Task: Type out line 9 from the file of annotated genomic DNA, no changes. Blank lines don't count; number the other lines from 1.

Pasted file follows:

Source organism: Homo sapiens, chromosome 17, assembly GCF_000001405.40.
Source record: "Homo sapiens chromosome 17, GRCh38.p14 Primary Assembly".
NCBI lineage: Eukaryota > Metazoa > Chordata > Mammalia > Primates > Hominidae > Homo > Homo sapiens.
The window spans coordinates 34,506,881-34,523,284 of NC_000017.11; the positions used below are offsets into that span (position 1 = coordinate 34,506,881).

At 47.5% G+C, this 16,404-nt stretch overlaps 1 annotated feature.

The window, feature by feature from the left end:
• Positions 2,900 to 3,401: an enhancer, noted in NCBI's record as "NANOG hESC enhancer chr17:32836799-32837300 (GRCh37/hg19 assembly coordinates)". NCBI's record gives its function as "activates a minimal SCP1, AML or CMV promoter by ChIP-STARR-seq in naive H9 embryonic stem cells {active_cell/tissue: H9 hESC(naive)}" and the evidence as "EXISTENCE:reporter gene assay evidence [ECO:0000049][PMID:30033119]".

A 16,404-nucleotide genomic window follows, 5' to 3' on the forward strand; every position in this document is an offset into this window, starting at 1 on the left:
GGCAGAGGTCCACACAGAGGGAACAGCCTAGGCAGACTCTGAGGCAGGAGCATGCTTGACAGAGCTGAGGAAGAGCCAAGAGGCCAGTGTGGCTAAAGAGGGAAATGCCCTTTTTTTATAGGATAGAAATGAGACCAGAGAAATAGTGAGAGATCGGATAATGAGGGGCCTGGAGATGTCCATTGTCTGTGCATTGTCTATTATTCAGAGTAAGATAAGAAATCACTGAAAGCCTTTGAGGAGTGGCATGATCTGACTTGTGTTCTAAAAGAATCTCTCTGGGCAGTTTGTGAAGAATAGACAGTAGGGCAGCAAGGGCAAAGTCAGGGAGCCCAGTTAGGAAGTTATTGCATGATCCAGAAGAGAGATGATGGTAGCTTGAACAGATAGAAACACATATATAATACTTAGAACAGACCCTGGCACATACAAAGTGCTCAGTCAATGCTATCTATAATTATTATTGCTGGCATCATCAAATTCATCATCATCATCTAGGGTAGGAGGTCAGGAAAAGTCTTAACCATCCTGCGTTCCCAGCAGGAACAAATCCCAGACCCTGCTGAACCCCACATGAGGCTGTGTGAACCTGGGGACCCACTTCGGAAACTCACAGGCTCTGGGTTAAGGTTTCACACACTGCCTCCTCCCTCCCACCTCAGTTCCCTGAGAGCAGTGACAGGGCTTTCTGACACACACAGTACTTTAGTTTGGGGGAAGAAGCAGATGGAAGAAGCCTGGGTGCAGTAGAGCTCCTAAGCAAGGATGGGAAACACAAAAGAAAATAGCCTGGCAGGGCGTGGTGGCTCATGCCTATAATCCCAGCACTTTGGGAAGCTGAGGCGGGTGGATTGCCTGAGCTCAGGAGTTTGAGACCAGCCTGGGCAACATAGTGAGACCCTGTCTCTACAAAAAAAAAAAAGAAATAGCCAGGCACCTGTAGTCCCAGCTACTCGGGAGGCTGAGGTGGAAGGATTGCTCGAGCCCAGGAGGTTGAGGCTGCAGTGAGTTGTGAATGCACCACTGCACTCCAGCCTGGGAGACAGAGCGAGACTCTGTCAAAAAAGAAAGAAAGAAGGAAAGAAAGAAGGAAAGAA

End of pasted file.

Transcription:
GGCAGAGGTCCACACAGAGGGAACAGCCTAGGCAGACTCTGAGGCAGGAGCATGCTTGACAGAGCTGAGGAAGAGCCAAGAGGCCAGTGTGGCTAAAGAGGGAAATGCCCTTTTTTTATAGGATAGAAATGAGACCAGAGAAATAGTGAGAGATCGGATAATGAGGGGCCTGGAGATGTCCATTGTCTGTGCATTGTCTATTATTCAGAGTAAGATAAGAAATCACTGAAAGCCTTTGAGGAGTGGCATGATCTGACTTGTGTTCTAAAAGAATCTCTCTGGGCAGTTTGTGAAGAATAGACAGTAGGGCAGCAAGGGCAAAGTCAGGGAGCCCAGTTAGGAAGTTATTGCATGATCCAGAAGAGAGATGATGGTAGCTTGAACAGATAGAAACACATATATAATACTTAGAACAGACCCTGGCACATACAAAGTGCTCAGTCAATGCTATCTATAATTATTATTGCTGGCATCATCAAATTCATCATCATCATCTAGGGTAGGAGGTCAGGAAAAGTCTTAACCATCCTGCGTTCCCAGCAGGAACAAATCCCAGACCCTGCTGAACCCCACATGAGGCTGTGTGAACCTGGGGACCCACTTCGGAAACTCACAGGCTCTGGGTTAAGGTTTCACACACTGCCTCCTCCCTCCCACCTCAGTTCCCTGAGAGCAGTGACAGGGCTTTCTGACACACACAGTACTTTAGTTTGGGGGAAGAAGCAGATGGAAGAAGCCTGGGTGCAGTAGAGCTCCTAAGCAAGGATGGGAAACACAAAAGAAAATAGCCTGGCAGGGCGTGGTGGCTCATGCCTATAATCCCAGCACTTTGGGAAGCTGAGGCGGGTGGATTGCCTGAGCTCAGGAGTTTGAGACCAGCCTGGGCAACATAGTGAGACCCTGTCTCTACAAAAAAAAAAAAGAAATAGCCAGGCACCTGTAGTCCCAGCTACTCGGGAGGCTGAGGTGGAAGGATTGCTCGAGCCCAGGAGGTTGAGGCTGCAGTGAGTTGTGAATGCACCACTGCACTCCAGCCTGGGAGACAGAGCGAGACTCTGTCAAAAAAGAAAGAAAGAAGGAAAGAAAGAAGGAAAGAA